Japanese postmarketing surveillance of clopidogrel for patients with non-ST-segment-elevation acute coronary syndrome indicated for percutaneous coronary intervention (J-PLACE NSTE-ACS)
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Clopidogrel in combination with aspirin has been a standard therapy for patients who have undergone percutaneous coronary intervention. The present study was conducted as a postmarketing surveillance, for the purpose of assessing the safety and efficacy of clopidogrel in real clinical practice in patients with non-ST-segment-elevation acute coronary syndrome (NSTE-ACS). Subjects were registered between March 2008 and December 2010, and as a result, patients not only with NSTE-ACS but also other types of ischemic heart diseases were enrolled. Data on off-label subjects were used only in safety evaluation. After excluding patients with inappropriate clinical report forms, 3,673 patients with non-ST-segment-elevation myocardial infarction, unstable angina, STEMI, stable angina, or old myocardial infarction were observed for safety evaluation. Efficacy was assessed in 2,562 of the 3,673 patients with NSTE-ACS. Aspirin was concomitantly prescribed to 3,615/3,673 (98.6 %) of the safety group, and 2,374/3,673 (64.6 %) received a loading dose of clopidogrel. During a maximum follow-up period of 12 months, 397 (10.8 %) of the 3,673 patients experienced adverse drug reactions (ADRs), of whom 145 (4.0 %) had serious conditions, as classified by the investigators. The most frequently observed ADRs were hepatobiliary and gastrointestinal disorders. Bleeding adverse events were observed in 138 patients (3.8 %) and 80 cases (2.2 %) were considered as serious. The 1-year cumulative incidence of major adverse cardiovascular events and major adverse cardiac and cerebrovascular events in the patients with NSTE-ACS were estimated to be 11.6 and 12.2 %, respectively. Serious AEs that substantially affect the safety profile of clopidogrel were not confirmed.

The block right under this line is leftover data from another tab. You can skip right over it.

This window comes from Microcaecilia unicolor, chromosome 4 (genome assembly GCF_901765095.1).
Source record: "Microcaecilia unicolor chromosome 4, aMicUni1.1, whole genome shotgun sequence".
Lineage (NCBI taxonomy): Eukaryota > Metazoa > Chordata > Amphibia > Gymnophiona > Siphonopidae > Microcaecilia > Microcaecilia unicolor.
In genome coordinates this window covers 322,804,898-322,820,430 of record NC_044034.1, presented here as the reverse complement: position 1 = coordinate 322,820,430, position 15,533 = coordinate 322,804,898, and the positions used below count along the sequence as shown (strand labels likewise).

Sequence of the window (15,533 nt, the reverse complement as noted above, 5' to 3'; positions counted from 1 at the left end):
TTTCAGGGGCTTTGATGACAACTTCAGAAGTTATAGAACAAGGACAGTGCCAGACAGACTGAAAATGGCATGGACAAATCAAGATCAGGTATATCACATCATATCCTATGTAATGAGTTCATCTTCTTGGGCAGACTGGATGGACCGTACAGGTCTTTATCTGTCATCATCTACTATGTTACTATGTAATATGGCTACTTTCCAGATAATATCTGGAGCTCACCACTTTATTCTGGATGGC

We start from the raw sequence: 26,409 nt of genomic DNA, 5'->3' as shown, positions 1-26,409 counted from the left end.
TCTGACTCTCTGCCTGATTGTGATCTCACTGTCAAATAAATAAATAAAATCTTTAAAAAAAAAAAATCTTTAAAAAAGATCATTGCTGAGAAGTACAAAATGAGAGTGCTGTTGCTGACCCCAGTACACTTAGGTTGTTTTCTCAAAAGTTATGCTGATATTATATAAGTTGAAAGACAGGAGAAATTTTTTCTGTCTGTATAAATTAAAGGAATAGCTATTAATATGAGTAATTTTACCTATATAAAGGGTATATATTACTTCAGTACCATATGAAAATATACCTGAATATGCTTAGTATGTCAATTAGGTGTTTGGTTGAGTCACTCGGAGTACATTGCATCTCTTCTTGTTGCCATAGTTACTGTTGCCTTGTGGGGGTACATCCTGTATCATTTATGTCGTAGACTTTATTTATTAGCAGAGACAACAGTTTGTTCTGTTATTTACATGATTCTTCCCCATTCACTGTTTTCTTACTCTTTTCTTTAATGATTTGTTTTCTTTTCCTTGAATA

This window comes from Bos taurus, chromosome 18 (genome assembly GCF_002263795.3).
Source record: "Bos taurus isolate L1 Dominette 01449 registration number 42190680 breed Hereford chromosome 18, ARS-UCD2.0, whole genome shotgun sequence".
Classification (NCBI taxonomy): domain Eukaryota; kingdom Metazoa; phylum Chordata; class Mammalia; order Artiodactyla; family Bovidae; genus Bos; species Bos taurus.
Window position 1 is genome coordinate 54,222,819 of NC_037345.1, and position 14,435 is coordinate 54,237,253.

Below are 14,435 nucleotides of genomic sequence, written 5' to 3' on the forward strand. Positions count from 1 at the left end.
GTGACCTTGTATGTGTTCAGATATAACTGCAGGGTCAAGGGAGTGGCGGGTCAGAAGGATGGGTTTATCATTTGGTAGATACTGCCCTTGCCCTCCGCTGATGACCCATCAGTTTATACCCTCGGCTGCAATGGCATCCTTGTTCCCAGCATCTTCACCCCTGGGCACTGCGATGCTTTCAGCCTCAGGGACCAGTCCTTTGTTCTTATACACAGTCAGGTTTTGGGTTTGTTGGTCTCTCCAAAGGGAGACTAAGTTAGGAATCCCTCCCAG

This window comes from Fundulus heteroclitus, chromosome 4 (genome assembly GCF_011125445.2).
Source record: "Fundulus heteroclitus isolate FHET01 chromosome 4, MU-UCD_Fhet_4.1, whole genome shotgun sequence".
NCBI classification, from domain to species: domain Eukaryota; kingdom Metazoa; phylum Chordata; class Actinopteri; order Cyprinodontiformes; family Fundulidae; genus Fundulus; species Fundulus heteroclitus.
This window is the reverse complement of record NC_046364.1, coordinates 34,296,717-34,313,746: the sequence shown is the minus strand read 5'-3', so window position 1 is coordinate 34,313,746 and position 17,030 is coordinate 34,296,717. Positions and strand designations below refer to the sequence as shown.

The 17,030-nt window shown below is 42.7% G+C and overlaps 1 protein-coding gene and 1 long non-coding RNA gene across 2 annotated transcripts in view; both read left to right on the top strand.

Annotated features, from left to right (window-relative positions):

KeywordsClopidogrel Postmarketing surveillance NSTE-ACS
This study was funded by Sanofi K.K. The authors thank all the investigators, staffs, and patients who contributed to this postmarketing surveillance.
Conflict of interest
YM, JA and MN received remuneration (e.g. lecture fees) from Sanofi K.K. YM and MN received research funding from Sanofi K.K. MK is an employee of Sanofi K.K.
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